Back in May, I had the opportunity to visit Chai Lai Orchid, a small resort in Mae Wang, in the mountains outside Chiang Mai.
I had heard interesting things about the resort, which is run by an American woman and employs at-risk members of local hill tribe communities. Many of these employees are women who, due to economic circumstances, were at high risk for being trafficked.
The people of the ethnic minority groups that make up northern Thailand's hill tribes face a precarious situation in this country. Even if they are born in Thailand, they are not considered Thai citizens and therefore are not entitled to the same rights, protections and opportunities afforded ethnic and natural-born Thais. In many cases, this leaves them ripe for exploitation, an all-too-common situation for disenfranchised groups in this part of the world.
These ethnic minorities have rich and in many ways self-sustaining cultures and environments, and I have had the privilege of getting to visit a few. My experiences have been but a glimpse of what the villagers’ lives are like, but they've moved me all the same.
Last fall, I spent a short amount of time in a Lahu village, where I was struck by the beauty and generosity of the children living there but also by the abject poverty in which many of them live. I later visited a Karen village and had a chance to observe stunning women wearing traditional Karen clothing, men weaving bamboo baskets and preparing freshly harvested coffee beans, and get some sense of life in the village.
I am eager to learn much more about the political and cultural background of these tribes, and so was intrigued when I learned about Chai Lai Orchid’s mission.
I spent only one night and two days there, but the experience was both uplifting and jarring. The resort itself consists of several cozy and elegant bungalows built in a clearing on a mountain. These overlook the Mae Wang River, and the resort sits directly across from an elephant camp, which means that you can enjoy your morning tea while gazing at elephants or listening to the river run by.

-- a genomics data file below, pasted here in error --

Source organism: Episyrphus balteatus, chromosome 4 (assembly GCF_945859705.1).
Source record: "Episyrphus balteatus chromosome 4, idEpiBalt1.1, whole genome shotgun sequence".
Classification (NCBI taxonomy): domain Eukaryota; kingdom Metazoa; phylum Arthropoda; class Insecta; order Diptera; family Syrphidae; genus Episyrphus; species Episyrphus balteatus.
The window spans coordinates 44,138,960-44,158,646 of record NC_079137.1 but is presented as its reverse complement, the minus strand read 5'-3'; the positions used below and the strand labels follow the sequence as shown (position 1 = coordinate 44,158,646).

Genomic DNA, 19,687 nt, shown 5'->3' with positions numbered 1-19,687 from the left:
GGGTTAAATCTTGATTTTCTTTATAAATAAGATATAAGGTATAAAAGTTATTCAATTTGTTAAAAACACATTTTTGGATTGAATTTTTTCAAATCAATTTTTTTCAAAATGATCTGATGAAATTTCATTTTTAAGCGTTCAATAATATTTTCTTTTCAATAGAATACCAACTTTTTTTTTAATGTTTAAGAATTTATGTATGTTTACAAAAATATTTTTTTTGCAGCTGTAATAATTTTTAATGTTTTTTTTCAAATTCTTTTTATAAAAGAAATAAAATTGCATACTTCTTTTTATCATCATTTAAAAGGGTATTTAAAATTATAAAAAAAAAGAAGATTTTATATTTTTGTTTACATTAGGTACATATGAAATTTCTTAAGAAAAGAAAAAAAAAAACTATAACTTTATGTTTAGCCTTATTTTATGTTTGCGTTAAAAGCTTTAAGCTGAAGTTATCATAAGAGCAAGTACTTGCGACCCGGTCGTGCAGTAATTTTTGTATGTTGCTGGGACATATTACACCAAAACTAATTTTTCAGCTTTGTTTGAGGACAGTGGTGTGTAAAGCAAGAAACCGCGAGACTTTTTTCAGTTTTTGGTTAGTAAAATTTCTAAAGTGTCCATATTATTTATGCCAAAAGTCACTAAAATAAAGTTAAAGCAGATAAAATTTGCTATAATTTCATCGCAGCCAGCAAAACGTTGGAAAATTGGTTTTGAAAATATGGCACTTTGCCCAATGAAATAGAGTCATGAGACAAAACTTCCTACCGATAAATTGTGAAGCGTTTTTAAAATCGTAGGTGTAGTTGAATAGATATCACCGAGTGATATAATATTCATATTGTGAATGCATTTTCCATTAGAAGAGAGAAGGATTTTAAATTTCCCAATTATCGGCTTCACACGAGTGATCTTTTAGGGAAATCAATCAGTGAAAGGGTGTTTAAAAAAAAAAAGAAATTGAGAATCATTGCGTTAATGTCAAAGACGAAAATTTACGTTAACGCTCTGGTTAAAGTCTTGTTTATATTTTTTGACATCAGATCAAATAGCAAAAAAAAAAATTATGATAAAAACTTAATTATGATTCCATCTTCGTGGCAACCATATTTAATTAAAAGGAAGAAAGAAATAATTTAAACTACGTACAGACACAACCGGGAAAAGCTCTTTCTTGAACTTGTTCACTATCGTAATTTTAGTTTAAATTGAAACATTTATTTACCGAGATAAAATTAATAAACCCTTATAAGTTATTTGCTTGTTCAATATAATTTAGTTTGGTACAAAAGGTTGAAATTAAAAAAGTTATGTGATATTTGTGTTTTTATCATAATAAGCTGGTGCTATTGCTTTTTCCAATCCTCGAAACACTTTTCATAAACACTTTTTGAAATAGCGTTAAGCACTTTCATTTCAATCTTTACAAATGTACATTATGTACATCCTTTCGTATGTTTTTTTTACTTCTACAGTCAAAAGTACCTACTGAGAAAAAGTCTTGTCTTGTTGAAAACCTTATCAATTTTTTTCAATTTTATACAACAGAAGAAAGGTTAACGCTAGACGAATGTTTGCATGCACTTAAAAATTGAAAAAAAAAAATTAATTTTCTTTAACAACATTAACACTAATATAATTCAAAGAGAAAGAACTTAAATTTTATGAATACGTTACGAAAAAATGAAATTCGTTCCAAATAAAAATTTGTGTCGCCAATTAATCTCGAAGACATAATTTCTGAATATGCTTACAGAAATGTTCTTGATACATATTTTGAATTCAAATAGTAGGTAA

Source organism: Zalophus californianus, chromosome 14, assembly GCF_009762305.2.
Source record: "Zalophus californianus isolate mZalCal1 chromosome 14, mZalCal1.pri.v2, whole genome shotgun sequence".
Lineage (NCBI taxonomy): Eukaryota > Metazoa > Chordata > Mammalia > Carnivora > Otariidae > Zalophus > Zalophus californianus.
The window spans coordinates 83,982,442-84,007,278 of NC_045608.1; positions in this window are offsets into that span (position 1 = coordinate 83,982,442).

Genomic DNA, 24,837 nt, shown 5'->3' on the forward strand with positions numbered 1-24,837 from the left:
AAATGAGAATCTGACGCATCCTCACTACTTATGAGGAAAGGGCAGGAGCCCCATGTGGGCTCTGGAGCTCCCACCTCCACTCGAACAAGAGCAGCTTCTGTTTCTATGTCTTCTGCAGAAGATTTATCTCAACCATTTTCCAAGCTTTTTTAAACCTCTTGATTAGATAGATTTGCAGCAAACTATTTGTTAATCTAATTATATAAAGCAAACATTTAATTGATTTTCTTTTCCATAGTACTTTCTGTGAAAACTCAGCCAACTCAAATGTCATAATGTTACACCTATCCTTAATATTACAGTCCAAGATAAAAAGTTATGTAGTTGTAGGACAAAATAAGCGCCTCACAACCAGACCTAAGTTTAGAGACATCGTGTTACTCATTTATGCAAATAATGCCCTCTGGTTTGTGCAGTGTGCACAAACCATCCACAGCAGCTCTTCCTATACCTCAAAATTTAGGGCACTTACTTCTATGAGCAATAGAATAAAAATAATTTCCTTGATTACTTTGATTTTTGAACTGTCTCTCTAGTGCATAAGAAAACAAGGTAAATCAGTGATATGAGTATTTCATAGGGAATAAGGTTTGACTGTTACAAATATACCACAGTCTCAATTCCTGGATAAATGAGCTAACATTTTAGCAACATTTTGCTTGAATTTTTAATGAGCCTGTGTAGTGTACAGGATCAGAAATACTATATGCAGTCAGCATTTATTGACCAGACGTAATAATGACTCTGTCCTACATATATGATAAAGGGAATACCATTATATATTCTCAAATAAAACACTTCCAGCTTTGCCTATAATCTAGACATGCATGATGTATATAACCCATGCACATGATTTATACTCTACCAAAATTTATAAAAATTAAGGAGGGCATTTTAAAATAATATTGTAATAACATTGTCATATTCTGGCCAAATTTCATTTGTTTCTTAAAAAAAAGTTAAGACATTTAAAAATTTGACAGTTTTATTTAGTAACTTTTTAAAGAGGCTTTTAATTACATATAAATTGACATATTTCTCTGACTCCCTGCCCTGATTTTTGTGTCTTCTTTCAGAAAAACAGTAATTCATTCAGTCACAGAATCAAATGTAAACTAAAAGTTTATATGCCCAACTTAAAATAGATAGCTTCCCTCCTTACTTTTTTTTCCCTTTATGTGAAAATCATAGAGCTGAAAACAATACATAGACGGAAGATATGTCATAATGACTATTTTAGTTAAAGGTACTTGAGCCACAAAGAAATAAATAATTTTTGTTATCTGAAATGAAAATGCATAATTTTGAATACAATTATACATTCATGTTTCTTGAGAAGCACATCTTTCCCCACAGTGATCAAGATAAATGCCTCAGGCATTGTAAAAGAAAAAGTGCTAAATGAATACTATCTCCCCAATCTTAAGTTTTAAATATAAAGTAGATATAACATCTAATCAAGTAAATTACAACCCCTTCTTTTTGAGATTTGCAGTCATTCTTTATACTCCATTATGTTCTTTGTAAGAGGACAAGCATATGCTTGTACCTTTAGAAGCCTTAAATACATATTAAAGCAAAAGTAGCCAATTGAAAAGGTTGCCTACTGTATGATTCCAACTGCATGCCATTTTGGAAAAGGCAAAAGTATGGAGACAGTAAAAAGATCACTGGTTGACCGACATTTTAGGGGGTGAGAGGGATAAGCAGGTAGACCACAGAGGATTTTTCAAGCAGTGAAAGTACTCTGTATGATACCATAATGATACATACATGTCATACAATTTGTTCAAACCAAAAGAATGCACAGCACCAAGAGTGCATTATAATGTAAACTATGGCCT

The staff are friendly and attentive, and it's just overall the kind of place you want to escape to for awhile. (In the interest of full disclosure, I was offered free accommodation for a night at one of CLO’s bungalows, and wrote about the resort for Travel Wire Asia. The positive review was not a condition of the free accommodations; my opinion of this place is genuine.)
While I enjoyed all of this, I wasn't at Chai Lai Orchid to enjoy the view. I was there to interview Alex Pham, the resort’s founder.
Pham is from the United States but relocated to Thailand to commit herself to combating human trafficking and helping women here. She has long been involved in anti-trafficking work, but wanted to be involved at the ground level and decided to open a resort where she could help women develop job skills that might keep them off the streets or being exploited.
“It's great to be here and see the girls and guys here getting stronger and to be able to do more preventative work,” Pham says.
The women who work at Chai Lai Orchid go through a training program, spending about three months a piece in different departments, such as cooking, accounting, housekeeping, and working in the resort cafe. Pham also teaches English classes, in the hope they will develop a skill set that qualifies them for a range of jobs if they decide they want to move out of the villages.